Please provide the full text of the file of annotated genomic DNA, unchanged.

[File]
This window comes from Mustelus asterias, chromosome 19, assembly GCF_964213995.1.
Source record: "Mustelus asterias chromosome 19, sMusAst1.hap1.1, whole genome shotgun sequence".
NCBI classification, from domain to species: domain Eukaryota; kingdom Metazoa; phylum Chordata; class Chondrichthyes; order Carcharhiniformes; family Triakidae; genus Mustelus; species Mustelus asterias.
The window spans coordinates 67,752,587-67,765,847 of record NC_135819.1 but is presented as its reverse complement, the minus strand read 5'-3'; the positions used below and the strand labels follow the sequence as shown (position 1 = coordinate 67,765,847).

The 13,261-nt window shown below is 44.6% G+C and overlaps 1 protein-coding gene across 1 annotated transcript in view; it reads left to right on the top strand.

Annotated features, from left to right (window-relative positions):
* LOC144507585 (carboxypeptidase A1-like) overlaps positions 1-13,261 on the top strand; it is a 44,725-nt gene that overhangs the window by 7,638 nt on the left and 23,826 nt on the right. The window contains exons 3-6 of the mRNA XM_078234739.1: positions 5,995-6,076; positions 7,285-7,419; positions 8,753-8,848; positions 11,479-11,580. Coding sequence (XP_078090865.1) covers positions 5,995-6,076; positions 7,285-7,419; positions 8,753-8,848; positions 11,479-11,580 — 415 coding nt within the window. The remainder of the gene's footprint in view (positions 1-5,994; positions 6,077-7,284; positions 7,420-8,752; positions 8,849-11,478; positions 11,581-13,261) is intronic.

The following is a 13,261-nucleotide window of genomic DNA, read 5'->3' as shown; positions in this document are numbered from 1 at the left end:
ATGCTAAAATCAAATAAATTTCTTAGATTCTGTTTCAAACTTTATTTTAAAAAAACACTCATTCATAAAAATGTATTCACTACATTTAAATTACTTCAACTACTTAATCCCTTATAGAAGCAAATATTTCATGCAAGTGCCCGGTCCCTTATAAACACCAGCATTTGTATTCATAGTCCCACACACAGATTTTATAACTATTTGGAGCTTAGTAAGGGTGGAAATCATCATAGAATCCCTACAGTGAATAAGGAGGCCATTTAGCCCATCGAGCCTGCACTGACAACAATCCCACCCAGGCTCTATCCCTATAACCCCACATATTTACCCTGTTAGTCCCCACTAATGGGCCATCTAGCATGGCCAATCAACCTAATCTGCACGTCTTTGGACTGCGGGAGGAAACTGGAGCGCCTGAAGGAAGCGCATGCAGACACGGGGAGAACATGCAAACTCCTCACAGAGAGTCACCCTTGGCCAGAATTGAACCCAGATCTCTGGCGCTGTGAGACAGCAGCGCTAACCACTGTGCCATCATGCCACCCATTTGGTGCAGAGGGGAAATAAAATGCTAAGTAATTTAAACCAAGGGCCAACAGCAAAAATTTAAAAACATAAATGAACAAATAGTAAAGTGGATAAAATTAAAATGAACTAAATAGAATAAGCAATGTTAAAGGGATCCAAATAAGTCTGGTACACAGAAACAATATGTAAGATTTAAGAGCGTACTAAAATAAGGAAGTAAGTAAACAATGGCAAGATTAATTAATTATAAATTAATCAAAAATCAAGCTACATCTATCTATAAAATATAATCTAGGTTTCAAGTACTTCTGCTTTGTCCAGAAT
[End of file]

This window comes from Mustelus asterias, chromosome 19, assembly GCF_964213995.1.
Source record: "Mustelus asterias chromosome 19, sMusAst1.hap1.1, whole genome shotgun sequence".
NCBI classification, from domain to species: domain Eukaryota; kingdom Metazoa; phylum Chordata; class Chondrichthyes; order Carcharhiniformes; family Triakidae; genus Mustelus; species Mustelus asterias.
The window spans coordinates 67,752,587-67,765,847 of record NC_135819.1 but is presented as its reverse complement, the minus strand read 5'-3'; the positions used below and the strand labels follow the sequence as shown (position 1 = coordinate 67,765,847).

The 13,261-nt window shown below is 44.6% G+C and overlaps 1 protein-coding gene across 1 annotated transcript in view; it reads left to right on the top strand.

Annotated features, from left to right (window-relative positions):
* LOC144507585 (carboxypeptidase A1-like) overlaps positions 1-13,261 on the top strand; it is a 44,725-nt gene that overhangs the window by 7,638 nt on the left and 23,826 nt on the right. The window contains exons 3-6 of the mRNA XM_078234739.1: positions 5,995-6,076; positions 7,285-7,419; positions 8,753-8,848; positions 11,479-11,580. Coding sequence (XP_078090865.1) covers positions 5,995-6,076; positions 7,285-7,419; positions 8,753-8,848; positions 11,479-11,580 — 415 coding nt within the window. The remainder of the gene's footprint in view (positions 1-5,994; positions 6,077-7,284; positions 7,420-8,752; positions 8,849-11,478; positions 11,581-13,261) is intronic.

The following is a 13,261-nucleotide window of genomic DNA, read 5'->3' as shown; positions in this document are numbered from 1 at the left end:
ATGCTAAAATCAAATAAATTTCTTAGATTCTGTTTCAAACTTTATTTTAAAAAAACACTCATTCATAAAAATGTATTCACTACATTTAAATTACTTCAACTACTTAATCCCTTATAGAAGCAAATATTTCATGCAAGTGCCCGGTCCCTTATAAACACCAGCATTTGTATTCATAGTCCCACACACAGATTTTATAACTATTTGGAGCTTAGTAAGGGTGGAAATCATCATAGAATCCCTACAGTGAATAAGGAGGCCATTTAGCCCATCGAGCCTGCACTGACAACAATCCCACCCAGGCTCTATCCCTATAACCCCACATATTTACCCTGTTAGTCCCCACTAATGGGCCATCTAGCATGGCCAATCAACCTAATCTGCACGTCTTTGGACTGCGGGAGGAAACTGGAGCGCCTGAAGGAAGCGCATGCAGACACGGGGAGAACATGCAAACTCCTCACAGAGAGTCACCCTTGGCCAGAATTGAACCCAGATCTCTGGCGCTGTGAGACAGCAGCGCTAACCACTGTGCCATCATGCCACCCATTTGGTGCAGAGGGGAAATAAAATGCTAAGTAATTTAAACCAAGGGCCAACAGCAAAAATTTAAAAACATAAATGAACAAATAGTAAAGTGGATAAAATTAAAATGAACTAAATAGAATAAGCAATGTTAAAGGGATCCAAATAAGTCTGGTACACAGAAACAATATGTAAGATTTAAGAGCGTACTAAAATAAGGAAGTAAGTAAACAATGGCAAGATTAATTAATTATAAATTAATCAAAAATCAAGCTACATCTATCTATAAAATATAATCTAGGTTTCAAGTACTTCTGCTTTGTCCAGAAT